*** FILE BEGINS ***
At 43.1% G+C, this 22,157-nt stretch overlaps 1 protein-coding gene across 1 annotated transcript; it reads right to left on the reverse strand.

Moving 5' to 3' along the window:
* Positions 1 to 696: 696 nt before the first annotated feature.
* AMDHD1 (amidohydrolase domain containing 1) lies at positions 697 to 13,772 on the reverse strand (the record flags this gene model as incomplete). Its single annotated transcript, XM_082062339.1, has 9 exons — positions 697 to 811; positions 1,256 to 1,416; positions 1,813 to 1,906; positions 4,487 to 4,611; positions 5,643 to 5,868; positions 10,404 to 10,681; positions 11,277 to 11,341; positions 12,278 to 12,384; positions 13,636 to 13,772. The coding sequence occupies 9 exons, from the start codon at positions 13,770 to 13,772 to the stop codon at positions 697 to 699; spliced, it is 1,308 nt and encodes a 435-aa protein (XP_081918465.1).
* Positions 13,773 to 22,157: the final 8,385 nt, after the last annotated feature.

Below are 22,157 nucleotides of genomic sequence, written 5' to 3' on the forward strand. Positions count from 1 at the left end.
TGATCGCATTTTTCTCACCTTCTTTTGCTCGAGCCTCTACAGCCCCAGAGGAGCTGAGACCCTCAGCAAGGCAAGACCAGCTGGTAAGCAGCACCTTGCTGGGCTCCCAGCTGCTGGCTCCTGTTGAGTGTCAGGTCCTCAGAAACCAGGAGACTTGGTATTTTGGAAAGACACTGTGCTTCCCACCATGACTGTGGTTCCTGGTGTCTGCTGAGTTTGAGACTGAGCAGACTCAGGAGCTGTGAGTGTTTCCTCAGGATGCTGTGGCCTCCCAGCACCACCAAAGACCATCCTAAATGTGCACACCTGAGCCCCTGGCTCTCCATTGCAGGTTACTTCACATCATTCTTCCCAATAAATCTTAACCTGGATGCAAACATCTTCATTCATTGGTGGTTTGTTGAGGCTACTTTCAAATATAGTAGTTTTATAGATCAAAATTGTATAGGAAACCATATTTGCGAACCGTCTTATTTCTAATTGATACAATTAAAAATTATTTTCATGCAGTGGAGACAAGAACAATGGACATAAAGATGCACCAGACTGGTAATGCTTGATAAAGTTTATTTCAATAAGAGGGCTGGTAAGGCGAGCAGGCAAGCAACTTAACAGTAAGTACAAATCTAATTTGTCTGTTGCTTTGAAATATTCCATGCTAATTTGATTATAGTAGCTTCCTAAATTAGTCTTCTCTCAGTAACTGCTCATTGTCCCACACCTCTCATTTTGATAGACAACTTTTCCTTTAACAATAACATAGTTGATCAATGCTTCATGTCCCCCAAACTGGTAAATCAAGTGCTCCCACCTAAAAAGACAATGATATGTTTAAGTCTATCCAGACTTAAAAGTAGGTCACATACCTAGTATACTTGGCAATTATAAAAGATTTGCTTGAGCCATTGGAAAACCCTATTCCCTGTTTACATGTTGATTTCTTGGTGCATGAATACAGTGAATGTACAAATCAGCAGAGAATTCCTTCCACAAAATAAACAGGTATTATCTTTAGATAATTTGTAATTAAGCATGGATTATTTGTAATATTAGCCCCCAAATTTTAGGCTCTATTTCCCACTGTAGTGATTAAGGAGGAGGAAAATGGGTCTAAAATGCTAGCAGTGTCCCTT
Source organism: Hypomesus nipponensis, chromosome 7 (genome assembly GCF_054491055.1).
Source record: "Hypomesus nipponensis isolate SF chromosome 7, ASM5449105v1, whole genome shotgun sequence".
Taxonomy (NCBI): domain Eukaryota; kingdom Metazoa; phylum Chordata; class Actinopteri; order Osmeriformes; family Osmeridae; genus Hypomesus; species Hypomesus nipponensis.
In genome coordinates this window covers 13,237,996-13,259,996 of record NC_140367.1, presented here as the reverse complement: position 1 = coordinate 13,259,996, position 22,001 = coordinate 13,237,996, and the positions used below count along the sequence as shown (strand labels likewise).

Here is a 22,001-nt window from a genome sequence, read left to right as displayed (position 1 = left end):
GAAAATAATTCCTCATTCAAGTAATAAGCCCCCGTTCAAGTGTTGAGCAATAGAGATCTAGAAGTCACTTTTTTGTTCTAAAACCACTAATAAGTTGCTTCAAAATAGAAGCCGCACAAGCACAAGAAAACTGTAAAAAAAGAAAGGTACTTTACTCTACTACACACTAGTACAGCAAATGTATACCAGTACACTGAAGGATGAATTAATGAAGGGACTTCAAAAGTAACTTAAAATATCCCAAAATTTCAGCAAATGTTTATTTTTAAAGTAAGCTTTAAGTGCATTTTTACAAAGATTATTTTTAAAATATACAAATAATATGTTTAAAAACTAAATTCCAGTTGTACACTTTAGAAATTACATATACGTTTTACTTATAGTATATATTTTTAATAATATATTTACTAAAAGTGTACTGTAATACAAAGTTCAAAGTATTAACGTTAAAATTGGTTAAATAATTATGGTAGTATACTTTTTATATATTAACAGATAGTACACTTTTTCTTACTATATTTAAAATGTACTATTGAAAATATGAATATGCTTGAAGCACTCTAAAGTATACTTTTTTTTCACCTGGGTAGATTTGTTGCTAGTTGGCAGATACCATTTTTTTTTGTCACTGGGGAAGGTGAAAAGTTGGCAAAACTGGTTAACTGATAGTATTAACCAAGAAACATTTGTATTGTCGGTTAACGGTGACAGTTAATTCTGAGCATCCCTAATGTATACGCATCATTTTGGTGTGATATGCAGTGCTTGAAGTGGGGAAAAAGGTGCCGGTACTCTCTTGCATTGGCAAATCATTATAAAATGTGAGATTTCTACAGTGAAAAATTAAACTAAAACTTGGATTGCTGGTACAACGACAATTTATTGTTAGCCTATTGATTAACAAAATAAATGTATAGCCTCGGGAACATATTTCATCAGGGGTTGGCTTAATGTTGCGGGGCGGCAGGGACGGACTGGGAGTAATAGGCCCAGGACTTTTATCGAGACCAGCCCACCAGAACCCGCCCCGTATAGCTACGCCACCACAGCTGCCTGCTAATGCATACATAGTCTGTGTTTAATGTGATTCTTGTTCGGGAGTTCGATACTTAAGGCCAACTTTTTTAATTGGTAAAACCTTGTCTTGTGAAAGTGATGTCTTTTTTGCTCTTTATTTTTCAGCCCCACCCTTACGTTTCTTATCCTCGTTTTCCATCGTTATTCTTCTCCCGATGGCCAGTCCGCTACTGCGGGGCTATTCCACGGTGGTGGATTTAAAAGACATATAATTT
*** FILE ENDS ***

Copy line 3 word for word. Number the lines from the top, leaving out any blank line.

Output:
* Positions 1 to 696: 696 nt before the first annotated feature.